The research is here.

Sunday, September 15, 2019

To Study the Brain, a Doctor Puts Himself Under the Knife

Adam Piore
MIT Technology Review
Originally published November 9, 2015

Here are two excerpts:

Kennedy became convinced that the way to take his research to the next level was to find a volunteer who could still speak. For almost a year he searched for a volunteer with ALS who still retained some vocal abilities, hoping to take the patient offshore for surgery. “I couldn’t get one. So after much thinking and pondering I decided to do it on myself,” he says. “I tried to talk myself out of it for years.”

The surgery took place in June 2014 at a 13-bed Belize City hospital a thousand miles south of his Georgia-based neurology practice and also far from the reach of the FDA. Prior to boarding his flight, Kennedy did all he could to prepare. At his small company, Neural Signals, he fabricated the electrodes the neurosurgeon would implant into his motor cortex—even chose the spot where he wanted them buried. He put aside enough money to support himself for a few months if the surgery went wrong. He had made sure his living will was in order and that his older son knew where he was.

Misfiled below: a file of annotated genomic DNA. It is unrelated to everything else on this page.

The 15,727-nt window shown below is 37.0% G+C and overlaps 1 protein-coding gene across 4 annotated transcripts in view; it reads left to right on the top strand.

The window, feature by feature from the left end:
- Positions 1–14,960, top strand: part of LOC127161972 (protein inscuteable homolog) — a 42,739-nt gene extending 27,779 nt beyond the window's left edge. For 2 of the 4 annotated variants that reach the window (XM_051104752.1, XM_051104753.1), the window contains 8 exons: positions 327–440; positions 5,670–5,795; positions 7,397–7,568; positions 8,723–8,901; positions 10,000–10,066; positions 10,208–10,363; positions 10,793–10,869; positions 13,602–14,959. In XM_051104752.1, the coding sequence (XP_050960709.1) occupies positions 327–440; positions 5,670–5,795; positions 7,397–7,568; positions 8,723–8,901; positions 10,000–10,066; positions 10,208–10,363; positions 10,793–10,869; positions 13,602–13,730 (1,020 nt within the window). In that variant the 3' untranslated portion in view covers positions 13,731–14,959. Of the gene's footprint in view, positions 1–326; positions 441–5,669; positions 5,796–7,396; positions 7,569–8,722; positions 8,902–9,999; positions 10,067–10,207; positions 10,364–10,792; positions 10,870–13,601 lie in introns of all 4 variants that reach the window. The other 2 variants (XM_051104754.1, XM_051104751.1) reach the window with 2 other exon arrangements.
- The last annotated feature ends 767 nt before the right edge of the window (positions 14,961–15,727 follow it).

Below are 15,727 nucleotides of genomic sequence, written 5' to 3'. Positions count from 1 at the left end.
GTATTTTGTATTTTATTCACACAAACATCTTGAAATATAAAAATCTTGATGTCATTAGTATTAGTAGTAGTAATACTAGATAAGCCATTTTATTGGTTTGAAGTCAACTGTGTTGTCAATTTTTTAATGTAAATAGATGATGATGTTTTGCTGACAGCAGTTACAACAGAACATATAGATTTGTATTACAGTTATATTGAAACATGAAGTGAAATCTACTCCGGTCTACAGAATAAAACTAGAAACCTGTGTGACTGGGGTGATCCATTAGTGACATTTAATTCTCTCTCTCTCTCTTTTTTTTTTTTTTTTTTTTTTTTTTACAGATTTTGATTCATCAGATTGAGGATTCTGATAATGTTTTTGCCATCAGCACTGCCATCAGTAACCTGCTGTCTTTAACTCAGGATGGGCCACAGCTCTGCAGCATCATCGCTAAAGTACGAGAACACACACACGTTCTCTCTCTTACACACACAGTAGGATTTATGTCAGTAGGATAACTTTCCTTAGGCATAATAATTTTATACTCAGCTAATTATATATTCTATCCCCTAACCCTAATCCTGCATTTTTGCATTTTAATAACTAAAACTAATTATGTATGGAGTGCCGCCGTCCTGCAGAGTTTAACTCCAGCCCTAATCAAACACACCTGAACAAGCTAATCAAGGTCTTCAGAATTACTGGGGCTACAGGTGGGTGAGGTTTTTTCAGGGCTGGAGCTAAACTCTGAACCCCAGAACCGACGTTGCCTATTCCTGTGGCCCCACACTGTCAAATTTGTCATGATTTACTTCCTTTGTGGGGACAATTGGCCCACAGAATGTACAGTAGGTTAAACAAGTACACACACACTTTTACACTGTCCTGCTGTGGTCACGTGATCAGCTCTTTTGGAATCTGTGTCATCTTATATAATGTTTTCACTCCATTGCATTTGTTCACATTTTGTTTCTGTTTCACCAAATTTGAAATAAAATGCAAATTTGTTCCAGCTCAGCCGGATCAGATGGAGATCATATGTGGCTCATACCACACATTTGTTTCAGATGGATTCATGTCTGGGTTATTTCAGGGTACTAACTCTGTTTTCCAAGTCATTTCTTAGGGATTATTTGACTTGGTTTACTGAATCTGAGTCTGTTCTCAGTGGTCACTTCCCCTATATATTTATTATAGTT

(cut)

To some researchers, Kennedy’s decisions could be seen as unwise, even unethical. Yet there are cases where self-experiments have paid off. In 1984, an Australian doctor named Barry Marshall drank a beaker filled with bacteria in order to prove they caused stomach ulcers. He later won the Nobel Prize. “There’s been a long tradition of medical scientists experimenting on themselves, sometimes with good results and sometimes without such good results,” says Jonathan Wolpaw, a brain-computer interface researcher at the Wadsworth Center in New York. “It’s in that tradition. That’s probably all I should say without more information.”

The info is here.


Saturday, September 14, 2019

Do People Want to Be More Moral?

Jessie Sun and Geoffrey Goodwin
PsyArXiv Preprints